US to Increase Havana Embassy Staff, Expand Consular Services

US to Increase Havana Embassy Staff, Expand Consular Services

The administration of U.S. President Joe Biden is set to resume full immigrant visa processing for Cubans for the first time since 2017, at the beginning of 2023, saying it hopes to facilitate “orderly migration” into the United States and help reunite families separated by national borders.

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The move was announced Wednesday, reversing a 2017 decision by former President Donald Trump to pause full visa processing for Cuban citizens. 

“Consistent with our commitments under the Los Angeles Declaration on Migration and Protection to facilitate safe, orderly, humane, and regular migration, the United States is today announcing an expansion of regular pathways available to Cubans wishing to come to the United States and an increase in personnel at the US embassy in Havana,” it said in a statement, noting that visa processing will begin again sometime in early 2023.

US to ‘fully resume’ immigrant visa processing in Cuba in 2023 to stop illegal migration https://t.co/eXHvaxEpxR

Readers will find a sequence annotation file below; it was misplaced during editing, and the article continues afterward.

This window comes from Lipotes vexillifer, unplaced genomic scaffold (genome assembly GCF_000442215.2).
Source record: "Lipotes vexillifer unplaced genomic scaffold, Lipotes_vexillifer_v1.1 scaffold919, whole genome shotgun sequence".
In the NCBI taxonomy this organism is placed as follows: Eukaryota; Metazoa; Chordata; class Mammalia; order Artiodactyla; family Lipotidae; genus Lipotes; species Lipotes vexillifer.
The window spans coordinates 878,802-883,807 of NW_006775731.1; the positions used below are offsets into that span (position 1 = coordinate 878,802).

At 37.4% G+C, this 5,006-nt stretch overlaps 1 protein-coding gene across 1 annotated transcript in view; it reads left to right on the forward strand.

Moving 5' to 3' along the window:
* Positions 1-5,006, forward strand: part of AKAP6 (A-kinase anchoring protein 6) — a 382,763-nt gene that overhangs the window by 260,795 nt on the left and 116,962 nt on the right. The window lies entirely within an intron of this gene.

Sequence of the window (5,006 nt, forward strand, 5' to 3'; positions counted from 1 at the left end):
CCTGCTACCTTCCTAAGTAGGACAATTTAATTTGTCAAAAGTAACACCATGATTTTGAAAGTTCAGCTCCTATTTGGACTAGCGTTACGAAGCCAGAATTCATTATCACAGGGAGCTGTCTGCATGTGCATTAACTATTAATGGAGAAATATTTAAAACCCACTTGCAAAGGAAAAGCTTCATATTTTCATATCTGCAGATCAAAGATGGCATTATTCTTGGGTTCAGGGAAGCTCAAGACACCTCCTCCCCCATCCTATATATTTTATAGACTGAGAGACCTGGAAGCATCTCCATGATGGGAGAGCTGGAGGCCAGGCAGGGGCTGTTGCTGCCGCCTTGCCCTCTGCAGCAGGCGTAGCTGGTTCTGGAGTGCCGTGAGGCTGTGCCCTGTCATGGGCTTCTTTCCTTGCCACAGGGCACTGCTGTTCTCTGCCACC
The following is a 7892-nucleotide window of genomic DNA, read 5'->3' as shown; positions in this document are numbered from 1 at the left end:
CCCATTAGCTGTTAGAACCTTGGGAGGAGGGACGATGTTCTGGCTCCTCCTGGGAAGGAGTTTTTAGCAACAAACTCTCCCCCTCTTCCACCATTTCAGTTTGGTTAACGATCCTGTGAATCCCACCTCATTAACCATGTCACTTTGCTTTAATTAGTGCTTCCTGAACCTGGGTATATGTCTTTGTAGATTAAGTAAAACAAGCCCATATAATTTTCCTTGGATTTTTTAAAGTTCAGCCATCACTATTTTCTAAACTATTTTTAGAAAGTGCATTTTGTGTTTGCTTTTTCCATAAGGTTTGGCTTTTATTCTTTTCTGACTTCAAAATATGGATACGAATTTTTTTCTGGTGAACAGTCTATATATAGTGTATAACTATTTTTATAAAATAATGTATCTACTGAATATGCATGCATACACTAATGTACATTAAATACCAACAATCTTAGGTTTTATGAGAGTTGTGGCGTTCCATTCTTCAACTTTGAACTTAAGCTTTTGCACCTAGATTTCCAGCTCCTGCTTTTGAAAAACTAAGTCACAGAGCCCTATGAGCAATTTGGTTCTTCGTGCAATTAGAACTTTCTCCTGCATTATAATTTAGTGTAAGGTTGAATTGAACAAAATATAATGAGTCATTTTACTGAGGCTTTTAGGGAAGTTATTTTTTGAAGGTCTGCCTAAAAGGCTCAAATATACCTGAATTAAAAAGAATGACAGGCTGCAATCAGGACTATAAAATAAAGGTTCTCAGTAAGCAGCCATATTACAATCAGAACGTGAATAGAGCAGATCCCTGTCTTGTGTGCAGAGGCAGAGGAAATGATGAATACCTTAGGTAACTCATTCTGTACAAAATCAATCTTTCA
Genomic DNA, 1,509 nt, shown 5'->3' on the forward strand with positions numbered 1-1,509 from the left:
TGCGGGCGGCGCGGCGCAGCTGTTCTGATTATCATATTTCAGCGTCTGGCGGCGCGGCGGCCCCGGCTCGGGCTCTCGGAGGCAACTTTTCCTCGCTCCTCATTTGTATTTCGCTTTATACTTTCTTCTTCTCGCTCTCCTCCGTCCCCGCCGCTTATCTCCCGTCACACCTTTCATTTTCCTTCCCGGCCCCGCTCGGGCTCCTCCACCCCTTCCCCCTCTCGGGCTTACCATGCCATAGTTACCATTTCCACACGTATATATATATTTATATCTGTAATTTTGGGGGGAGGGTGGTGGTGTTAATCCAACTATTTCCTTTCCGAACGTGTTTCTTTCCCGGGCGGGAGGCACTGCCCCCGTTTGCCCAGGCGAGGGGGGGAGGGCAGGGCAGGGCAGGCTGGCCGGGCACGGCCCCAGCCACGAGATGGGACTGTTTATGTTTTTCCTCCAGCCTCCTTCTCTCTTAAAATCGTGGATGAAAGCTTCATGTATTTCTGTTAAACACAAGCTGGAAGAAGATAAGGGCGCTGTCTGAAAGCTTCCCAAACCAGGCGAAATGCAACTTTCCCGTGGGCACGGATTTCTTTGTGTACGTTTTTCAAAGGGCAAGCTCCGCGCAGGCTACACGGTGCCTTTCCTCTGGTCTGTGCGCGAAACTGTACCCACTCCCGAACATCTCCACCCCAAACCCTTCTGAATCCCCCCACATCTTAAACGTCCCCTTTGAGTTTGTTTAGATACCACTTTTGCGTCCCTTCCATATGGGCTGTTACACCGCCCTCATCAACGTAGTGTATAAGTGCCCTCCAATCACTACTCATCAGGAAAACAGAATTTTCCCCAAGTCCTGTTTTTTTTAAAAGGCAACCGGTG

— Republic (@republic)
September 22, 2022



The decision comes in the wake of immigration talks between U.S. and Cuban officials in April, when the two sides discussed the implementation of the Cuba Migration Accords, with Washington agreeing to accept a minimum of 20,000 Cuban migrants per year, not counting immediate relatives of U.S. citizens. 

Additionally, Cubans looking to reunite with family members will no longer be required to travel to Guyana for their interviews, as was required by the Trump White House. 

Relations between the two countries have vacillated in recent years, with former President Barack Obama easing a decades-old blockade on Cuba before Trump’s term, which was much more hostile toward the communist-ruled island. 

Cuba’s government had welcomed the announcements, saying they «were a s.mall step in the right direction,» despite them still not changing the fact that Cuba has been under a U.S embargo since 1962, which the island nation considers to be the main reason behind its economic troubles.

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